Anil Das crouched down on the road with his seven-year-old daughter, Archana, outside a Foreigners Tribunal in Guwahati’s Ulubari locality. They had been waiting for over an hour for a hearing to finish. Anil’s wife, Kalpana, was under trial, accused of being an illegal Bangladeshi immigrant, and faced the prospect of detention if she failed to establish her citizenship before the tribunal. Anil said he had never bothered himself with concepts such as citizenship until a few months earlier, when a police official came knocking on his door and warned him: “Get your wife’s citizenship cleared from the tribunal as soon as possible, or else we will throw her in jail.”
Anil worked as a daily-wage labourer in Khetri, a village in the city’s outskirts. When I met him in late September, Anil told me that the family had already made several visits to the tribunal, but he had never been allowed inside. As a result, Anil was clueless about the status of the proceedings. According to him, the Election Commission had previously marked Kalpana a “D-voter”—or “doubtful voter,” a resident of Assam under suspicion of being an illegal immigrant—but the family did not know when it happened. The state’s election commission began marking D-voters during an intensive revision of the electoral roll in 1997. The D-voter cases are referred to a special branch within the Assam Police, known as the Border Police, which is responsible for the detection of suspected foreigners in the state.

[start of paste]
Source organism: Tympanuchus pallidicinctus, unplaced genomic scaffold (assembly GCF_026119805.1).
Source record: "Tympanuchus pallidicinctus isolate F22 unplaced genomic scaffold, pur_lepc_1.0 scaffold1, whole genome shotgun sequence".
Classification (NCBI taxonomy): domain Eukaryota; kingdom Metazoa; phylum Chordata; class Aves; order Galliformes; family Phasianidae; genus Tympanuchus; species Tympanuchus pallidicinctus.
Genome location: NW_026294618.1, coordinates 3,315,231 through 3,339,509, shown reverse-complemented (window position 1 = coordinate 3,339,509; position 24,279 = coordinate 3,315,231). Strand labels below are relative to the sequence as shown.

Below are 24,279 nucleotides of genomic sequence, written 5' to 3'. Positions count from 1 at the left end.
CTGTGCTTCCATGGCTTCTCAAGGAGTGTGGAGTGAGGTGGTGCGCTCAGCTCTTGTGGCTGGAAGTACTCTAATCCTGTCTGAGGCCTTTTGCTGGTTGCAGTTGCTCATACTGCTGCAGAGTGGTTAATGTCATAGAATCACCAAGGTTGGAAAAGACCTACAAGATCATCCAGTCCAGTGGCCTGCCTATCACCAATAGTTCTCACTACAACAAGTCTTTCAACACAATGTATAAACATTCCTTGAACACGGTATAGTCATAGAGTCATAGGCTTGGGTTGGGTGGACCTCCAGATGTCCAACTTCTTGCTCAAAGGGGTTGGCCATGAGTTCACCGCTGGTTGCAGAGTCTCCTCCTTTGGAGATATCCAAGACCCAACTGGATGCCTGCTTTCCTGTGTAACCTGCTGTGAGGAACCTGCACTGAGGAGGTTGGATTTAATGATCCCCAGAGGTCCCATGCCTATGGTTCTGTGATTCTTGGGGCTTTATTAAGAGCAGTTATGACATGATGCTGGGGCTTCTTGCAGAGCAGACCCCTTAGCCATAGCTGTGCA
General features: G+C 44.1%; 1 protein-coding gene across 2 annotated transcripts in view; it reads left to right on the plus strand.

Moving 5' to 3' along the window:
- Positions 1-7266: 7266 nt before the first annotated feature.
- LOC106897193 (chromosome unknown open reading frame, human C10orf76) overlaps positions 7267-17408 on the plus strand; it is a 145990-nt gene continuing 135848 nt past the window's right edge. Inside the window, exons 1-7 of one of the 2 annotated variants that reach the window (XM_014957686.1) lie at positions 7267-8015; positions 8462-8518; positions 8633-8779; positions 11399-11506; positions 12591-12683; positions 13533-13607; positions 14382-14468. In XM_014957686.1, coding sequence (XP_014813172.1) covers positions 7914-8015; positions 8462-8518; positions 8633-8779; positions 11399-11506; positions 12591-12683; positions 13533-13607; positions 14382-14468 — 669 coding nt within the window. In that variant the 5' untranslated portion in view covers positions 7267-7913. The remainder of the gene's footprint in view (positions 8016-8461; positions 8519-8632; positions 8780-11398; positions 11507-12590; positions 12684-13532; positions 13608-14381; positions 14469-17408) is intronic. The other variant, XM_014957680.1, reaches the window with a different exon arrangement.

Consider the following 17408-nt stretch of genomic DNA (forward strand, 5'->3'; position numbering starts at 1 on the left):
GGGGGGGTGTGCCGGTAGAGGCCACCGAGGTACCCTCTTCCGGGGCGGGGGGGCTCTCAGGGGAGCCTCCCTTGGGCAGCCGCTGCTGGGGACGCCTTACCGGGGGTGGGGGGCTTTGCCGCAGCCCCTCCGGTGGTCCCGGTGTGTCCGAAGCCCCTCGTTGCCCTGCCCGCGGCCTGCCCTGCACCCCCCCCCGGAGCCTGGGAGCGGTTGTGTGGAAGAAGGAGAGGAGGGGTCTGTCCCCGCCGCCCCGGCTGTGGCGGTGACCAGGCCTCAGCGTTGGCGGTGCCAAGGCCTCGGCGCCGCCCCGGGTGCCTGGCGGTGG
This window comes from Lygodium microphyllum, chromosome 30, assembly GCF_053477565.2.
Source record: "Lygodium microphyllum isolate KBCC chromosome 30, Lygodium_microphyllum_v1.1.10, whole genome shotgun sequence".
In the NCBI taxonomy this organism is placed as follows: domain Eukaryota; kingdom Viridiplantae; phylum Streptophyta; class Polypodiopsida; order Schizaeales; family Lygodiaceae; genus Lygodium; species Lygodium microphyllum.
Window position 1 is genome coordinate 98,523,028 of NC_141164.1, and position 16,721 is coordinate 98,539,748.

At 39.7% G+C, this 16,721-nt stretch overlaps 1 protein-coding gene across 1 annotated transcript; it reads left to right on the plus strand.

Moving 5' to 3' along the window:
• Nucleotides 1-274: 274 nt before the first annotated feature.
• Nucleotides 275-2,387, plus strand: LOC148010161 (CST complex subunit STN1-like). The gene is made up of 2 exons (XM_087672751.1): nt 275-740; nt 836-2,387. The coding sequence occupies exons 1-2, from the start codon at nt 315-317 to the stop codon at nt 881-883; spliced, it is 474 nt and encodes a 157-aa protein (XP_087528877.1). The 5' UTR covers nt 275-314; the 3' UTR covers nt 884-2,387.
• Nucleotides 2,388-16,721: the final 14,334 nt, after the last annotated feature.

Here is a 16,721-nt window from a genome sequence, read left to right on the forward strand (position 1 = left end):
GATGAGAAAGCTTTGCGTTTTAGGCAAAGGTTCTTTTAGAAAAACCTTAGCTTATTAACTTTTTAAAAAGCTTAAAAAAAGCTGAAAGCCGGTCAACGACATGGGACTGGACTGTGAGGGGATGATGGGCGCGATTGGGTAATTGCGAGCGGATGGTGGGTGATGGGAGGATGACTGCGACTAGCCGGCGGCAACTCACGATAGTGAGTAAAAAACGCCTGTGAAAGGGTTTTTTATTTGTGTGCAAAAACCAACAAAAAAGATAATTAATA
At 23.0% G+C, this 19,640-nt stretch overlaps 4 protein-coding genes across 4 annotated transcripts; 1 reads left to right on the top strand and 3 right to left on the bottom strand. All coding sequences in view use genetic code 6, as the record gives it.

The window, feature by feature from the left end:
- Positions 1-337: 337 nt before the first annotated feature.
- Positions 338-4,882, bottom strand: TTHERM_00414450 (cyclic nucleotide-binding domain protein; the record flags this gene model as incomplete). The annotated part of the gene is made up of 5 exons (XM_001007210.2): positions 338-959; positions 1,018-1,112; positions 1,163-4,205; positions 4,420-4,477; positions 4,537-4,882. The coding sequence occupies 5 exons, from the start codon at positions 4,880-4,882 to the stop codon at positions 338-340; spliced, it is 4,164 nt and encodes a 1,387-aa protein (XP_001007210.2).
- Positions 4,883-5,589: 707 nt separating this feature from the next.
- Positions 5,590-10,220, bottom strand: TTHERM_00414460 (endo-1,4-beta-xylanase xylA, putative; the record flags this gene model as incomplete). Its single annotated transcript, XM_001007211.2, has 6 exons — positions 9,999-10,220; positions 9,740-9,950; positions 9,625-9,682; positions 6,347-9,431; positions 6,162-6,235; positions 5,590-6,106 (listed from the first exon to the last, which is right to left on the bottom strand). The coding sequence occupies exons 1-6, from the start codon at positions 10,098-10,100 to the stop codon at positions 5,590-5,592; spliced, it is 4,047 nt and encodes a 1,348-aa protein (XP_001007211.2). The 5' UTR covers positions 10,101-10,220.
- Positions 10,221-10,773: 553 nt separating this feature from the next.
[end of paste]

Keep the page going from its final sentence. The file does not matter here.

The Border Police, in turn, is mandated to conduct an investigation into the cases and then refer them to the Foreigners Tribunals if they suspect that the concerned individuals are illegal immigrants. Kalpana, like several other D-voters in the state, did not get an opportunity from the Border Police to present her case. In fact, Anil told me that she learnt that her citizenship was in question only when they received the tribunal’s notice. The family did not know when they could expect a final determination of Kalpana’s citizenship status.